When my father-in-law passed away in 2011, being that he was a World War II veteran he was interred at Fort Sam Houston National Cemetery in San Antonio. While we were there, my wife and I took some time to walk around the cemetery and we took note of the dates on some of the headstones. We saw graves of soldiers that dated as far back as the Spanish American War, and even though Fort Sam did not officially become a military cemetery until 1926, I’m told there are some graves there that date back even further.
Many of the graves were those of military veterans like my father-in-law, men and women who served our country and lived many years after their discharge from the military. But we also saw many graves of young men, boys actually, who had been killed in action in the two world wars and in Korea and Vietnam. I saw graves of young men from World War II who were as young as 17 and 18 when they were killed. A lot of young men in those days lied about their ages to get into the military. Some dropped out of high school to join. I’m guessing their families made certain their true dates of birth were made known when they were laid to rest. You don’t see quite as many graves of boys that young when you get to where the soldiers who were killed in action in Korea and Vietnam are buried, since the military had tightened up its age verification processes by then. But there were still plenty of graves of young men who were only 19 or 20 or 21 when they died.
And in the newer section, where my father-law-law is buried, we saw the grave of a young lady who was in her early 20’s when she was laid to rest. On her headstone were these very simple words: Killed in Action in the service of Her Country. Judging from the date of death, she was either killed in Iraq or Afghanistan. There were a couple of other graves of female soldiers there also. One was a veteran from the Vietnam era and the other also died sometime during the war in Iraq.
As we walked around the cemetery that day, it struck me that the place where we were walking was hallowed ground. As the final resting place of veterans and of many young men and women who paid the ultimate price to protect the freedoms that we all too often take for granted, it’s a place of honor. And in that moment, a passage from the book of Exodus came to mind. When Moses saw the burning bush, he went to take a closer look at this strange site, a bush that was on fire but was not being consumed. As he drew near, God spoke to him and said, “Do no come near; take your sandals off your feet, for the place on which you are standing is holy ground.” In that day, removing one’s shoes was done as a sign of respect, just as we remove our caps or hats to show respect in our time. That’s why God instructed Moses to remove his sandals. It was a show of respect and also an act of submission. The ground itself was made holy by God’s presence.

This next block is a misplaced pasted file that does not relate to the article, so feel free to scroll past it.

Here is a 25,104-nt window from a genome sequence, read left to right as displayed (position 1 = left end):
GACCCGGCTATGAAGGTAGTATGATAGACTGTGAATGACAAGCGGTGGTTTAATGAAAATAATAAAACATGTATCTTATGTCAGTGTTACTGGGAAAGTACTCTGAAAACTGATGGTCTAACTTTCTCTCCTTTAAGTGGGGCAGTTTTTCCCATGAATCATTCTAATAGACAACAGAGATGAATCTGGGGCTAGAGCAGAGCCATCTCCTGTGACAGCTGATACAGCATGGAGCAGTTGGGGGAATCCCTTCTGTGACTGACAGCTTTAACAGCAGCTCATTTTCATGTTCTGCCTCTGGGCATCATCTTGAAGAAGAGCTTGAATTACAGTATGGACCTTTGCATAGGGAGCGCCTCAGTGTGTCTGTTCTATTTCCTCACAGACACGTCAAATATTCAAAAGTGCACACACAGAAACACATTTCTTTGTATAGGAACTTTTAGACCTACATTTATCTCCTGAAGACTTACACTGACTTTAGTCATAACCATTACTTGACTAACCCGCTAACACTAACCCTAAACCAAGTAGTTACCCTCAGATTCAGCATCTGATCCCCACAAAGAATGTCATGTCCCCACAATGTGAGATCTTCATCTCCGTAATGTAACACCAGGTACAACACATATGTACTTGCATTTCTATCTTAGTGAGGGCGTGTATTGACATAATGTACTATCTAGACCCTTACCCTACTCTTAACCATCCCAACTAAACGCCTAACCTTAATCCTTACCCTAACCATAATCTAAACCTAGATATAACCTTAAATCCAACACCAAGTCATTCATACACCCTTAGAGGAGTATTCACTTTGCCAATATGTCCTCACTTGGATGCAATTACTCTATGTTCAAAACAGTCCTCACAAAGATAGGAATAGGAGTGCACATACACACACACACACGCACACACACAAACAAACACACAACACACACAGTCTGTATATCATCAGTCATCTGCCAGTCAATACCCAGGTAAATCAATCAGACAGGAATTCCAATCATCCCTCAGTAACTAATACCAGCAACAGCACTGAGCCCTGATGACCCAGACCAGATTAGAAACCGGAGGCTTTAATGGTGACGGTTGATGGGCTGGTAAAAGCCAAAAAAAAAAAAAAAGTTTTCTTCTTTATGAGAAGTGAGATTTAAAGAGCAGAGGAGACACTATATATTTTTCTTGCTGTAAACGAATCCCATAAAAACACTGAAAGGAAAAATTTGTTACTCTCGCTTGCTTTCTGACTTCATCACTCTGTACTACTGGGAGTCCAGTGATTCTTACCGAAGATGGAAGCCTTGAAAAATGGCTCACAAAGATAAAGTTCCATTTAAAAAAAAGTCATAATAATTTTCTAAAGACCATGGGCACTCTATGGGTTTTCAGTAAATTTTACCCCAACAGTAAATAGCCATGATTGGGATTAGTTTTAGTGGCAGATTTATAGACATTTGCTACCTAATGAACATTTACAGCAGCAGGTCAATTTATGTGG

While the grounds of our national military cemeteries are not holy in the same sense as the place where Moses stood in the presence of God, they are special places of honor in their own right and the men and women who are buried in those places are worthy and deserving of our respect and gratitude, as are all veterans, past, present, and future. The shameful way servicemen were treated during the Vietnam era can never be repeated. Regardless of whether we agree or disagree with the policies of our leaders and politicians that send them into battle, the men and women of our armed forces deserve our respect.
All throughout our history, American soldiers and sailors have fought and sacrificed to preserve our freedoms. In one of his Memorial Day sermons, Dr. W.A. Criswell told the story of a young American soldier at the end of the second world war as he was being unloaded on a gurney from a troop transport ship in New York harbor. His widowed mother was there to greet the ship and somehow, in all of the confusion, she managed to locate her son on the dock shortly after he was carried of the ship. She had learned only a short time before that her son had lost both arms and legs, and was blind.